The Real Price of a Credit Card Purchase

Getting the Low Down on Credit Cards

Coffee and Heels
The Truths About Credit Cards

As we all know, when you make purchases with a credit card, you may end up paying more than the cost of the item due to interest. However, not everyone fully understands how quickly credit card costs can add up. In 2009, the CARD Act was established to help combat the most egregious of these added costs. However, fees and high interest rates are still a reality, and consumers need to be aware of all costs associated. Here are four ways credit cards may cost you more than using your debit card or cash.

Carrying a Balance

If you pay off your credit card bill in full each month, you won't need to pay any extra interest. However, if you carry a balance, you’ll be charged interest on top of the original amount you put on the card. If you are not careful, your credit card can cost you hundreds of dollars in interest over time. For example, let's say you purchase a new computer for $1,000 and only pay the minimum of $25 per month. It will take over 4 years to pay it off and nearly $400 in additional interest (at 15% APR)! Simply put, the easiest way to reduce the cost of using credit is to pay off your full balance as soon as possible.

Penalty Rates and Late Fees

If you go over your credit limit or are late on a payment, your creditor can increase your interest to a set penalty rate that is often higher than the rate of your other purchases. Additionally, you can be charged a late fee (a flat amount) each time you miss a payment. Penalty rates and late fees will negatively impact your credit history and put a dent in your wallet, but are easily avoided by making payments on time, every time.

Cash Advances vs. Purchases

Cash advances can sound appealing if you’re in need of some quick dough, but if you can avoid them, you’ll save money over the long term. That's because cash advances usually carry a fee and higher interest rates than you’d pay for regular purchases. For example, if you write a credit card check or make a withdrawal from your credit card for $500, you may have to pay a percentage of the amount upfront. Then your next statement will show the $500 cash advance separated from your purchases with a boosted interest charge applied. Be sure to check your card’s cash advance interest rate, as rates vary from card to card.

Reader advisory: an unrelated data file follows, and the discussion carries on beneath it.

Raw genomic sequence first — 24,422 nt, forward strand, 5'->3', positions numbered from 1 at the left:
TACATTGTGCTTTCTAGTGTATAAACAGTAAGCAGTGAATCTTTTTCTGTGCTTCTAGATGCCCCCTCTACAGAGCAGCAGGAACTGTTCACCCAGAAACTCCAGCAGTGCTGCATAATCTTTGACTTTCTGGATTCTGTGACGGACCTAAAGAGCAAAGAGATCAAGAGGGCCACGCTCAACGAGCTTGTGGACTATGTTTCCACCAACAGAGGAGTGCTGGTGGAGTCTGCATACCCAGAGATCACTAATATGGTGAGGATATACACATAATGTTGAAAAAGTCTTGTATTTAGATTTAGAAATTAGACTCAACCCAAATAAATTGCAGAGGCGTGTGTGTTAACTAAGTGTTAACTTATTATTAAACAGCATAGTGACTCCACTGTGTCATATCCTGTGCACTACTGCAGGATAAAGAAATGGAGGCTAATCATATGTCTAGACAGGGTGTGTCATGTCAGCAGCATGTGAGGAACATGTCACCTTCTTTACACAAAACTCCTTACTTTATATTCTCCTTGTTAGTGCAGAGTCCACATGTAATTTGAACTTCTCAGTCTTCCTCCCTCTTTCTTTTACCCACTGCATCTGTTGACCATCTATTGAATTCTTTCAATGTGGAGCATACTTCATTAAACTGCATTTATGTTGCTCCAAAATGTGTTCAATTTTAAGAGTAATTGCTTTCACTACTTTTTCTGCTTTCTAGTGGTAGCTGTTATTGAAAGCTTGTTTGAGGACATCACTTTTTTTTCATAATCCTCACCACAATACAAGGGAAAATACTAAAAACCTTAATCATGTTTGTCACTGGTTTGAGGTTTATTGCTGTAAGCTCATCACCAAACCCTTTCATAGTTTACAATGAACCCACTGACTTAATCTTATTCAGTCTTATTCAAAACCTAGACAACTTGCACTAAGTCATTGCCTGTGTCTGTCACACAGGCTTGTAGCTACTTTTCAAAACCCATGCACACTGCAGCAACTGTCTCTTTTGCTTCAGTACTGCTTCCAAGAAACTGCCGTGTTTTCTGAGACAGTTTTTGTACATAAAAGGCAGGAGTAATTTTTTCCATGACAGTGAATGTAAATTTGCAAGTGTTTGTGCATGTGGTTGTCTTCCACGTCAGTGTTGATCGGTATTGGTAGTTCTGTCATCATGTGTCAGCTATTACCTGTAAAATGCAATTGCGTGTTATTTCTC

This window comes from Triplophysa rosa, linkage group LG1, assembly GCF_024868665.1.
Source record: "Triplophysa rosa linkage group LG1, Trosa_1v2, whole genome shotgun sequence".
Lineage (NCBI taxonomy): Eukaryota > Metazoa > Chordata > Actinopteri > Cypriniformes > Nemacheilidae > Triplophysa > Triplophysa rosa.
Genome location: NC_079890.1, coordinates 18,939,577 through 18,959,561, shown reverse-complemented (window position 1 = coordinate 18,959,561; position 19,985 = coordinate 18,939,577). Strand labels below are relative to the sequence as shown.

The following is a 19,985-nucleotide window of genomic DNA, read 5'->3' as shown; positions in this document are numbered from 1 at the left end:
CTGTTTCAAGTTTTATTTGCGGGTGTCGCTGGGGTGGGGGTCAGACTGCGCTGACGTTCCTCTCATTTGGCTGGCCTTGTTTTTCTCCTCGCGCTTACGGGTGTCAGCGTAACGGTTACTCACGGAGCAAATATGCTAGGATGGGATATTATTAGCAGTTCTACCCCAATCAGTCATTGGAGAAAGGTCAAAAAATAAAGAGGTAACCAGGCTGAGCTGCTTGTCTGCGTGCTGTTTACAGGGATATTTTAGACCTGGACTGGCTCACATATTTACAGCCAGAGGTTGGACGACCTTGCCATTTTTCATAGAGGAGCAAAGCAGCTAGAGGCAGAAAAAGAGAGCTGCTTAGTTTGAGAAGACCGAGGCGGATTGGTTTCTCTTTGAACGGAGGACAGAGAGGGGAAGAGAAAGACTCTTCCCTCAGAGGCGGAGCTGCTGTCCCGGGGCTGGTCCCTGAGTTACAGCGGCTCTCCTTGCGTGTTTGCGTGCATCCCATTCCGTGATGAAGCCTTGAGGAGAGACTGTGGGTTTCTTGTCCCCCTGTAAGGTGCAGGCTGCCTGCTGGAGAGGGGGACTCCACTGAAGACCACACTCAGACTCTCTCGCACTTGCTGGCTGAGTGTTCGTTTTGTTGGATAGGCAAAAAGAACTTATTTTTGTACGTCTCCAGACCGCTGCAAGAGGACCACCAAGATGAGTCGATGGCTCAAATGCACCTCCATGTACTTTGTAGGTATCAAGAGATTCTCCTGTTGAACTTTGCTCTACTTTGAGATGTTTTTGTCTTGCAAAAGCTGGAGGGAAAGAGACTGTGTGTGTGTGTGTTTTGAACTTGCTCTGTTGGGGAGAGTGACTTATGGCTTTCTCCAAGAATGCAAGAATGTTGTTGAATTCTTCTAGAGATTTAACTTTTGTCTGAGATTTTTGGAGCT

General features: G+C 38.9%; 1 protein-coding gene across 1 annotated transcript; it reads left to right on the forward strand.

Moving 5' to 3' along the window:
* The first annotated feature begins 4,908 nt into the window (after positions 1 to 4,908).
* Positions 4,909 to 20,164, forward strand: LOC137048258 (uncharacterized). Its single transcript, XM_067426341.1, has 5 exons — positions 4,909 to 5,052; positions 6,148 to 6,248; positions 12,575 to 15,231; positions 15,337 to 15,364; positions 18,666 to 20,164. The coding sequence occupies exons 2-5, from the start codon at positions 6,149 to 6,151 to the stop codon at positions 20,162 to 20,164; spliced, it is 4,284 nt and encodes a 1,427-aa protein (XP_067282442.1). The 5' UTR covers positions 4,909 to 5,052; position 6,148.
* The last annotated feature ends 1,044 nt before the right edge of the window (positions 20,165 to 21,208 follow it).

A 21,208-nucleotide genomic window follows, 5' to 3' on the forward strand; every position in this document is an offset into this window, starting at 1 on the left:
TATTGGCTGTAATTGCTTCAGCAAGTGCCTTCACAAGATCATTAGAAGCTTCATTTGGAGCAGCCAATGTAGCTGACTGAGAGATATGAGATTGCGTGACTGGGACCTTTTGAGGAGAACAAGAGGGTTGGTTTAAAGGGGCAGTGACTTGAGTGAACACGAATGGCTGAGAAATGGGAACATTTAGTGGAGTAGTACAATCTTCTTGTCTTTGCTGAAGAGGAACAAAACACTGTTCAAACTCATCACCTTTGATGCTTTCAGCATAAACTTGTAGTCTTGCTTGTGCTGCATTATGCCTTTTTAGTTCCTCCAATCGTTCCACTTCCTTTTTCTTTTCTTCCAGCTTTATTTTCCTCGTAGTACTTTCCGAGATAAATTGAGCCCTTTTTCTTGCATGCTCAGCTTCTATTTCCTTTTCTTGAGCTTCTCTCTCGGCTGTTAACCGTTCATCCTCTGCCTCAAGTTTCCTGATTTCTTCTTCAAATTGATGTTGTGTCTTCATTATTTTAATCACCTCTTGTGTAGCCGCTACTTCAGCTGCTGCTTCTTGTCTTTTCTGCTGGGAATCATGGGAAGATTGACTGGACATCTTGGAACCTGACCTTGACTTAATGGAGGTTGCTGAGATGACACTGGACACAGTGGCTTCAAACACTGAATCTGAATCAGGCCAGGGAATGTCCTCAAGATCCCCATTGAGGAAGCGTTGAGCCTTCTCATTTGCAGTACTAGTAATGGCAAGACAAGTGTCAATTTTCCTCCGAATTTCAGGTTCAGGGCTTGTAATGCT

Add-On Products

Financial institutions are adapting to the CARD Act regulations by offering add-on products and other promotions that may not be worth the cost. Examples of these consumer protection products that credit card companies offer include credit monitoring and identity theft coverage. These products can cost up to $35 a month and are often unnecessary when the average person can monitor their own credit for free once a year.

How to Avoid Additional Credit Card Costs

Read Your Online Statements

With the ease of paying your bills online, consumers are less inclined to look over their statements as carefully as they would when a paper bill is in front of them. Often a charge goes by unnoticed for many months, or you lose track of where your spending is going, so it’s important to regularly review statements and reconcile them with your receipts.

Debit Cards vs. Credit Cards

Understanding how to use debit and credit cards is important. For many consumers, especially those still learning how to manage their personal finances, everyday purchases are best suited for debit card transactions. While there’s a potential for overdraft fees and a need to keep track of your statements, you’re generally restricted to the amount of money you actually have in your account. Of course for larger purchases, credit cards may sometimes be necessary.

Keep in mind that debit cards offer slightly less protection than credit cards. If you lose it, you must notify your financial institution immediately or else you could be liable for a hefty sum of money.

Regardless of which option you choose, make sure to always be mindful of what you can afford and how the purchase will impact your budget.

A Final Word

Credit cards can be a great tool to help you establish credit history and there is no denying their convenience. In order to avoid hidden credit card costs, stay informed, keep an eye out for changes in your online statements and pay on time – every time – to reduce future headaches.

This article was written for BCU by NerdWallet.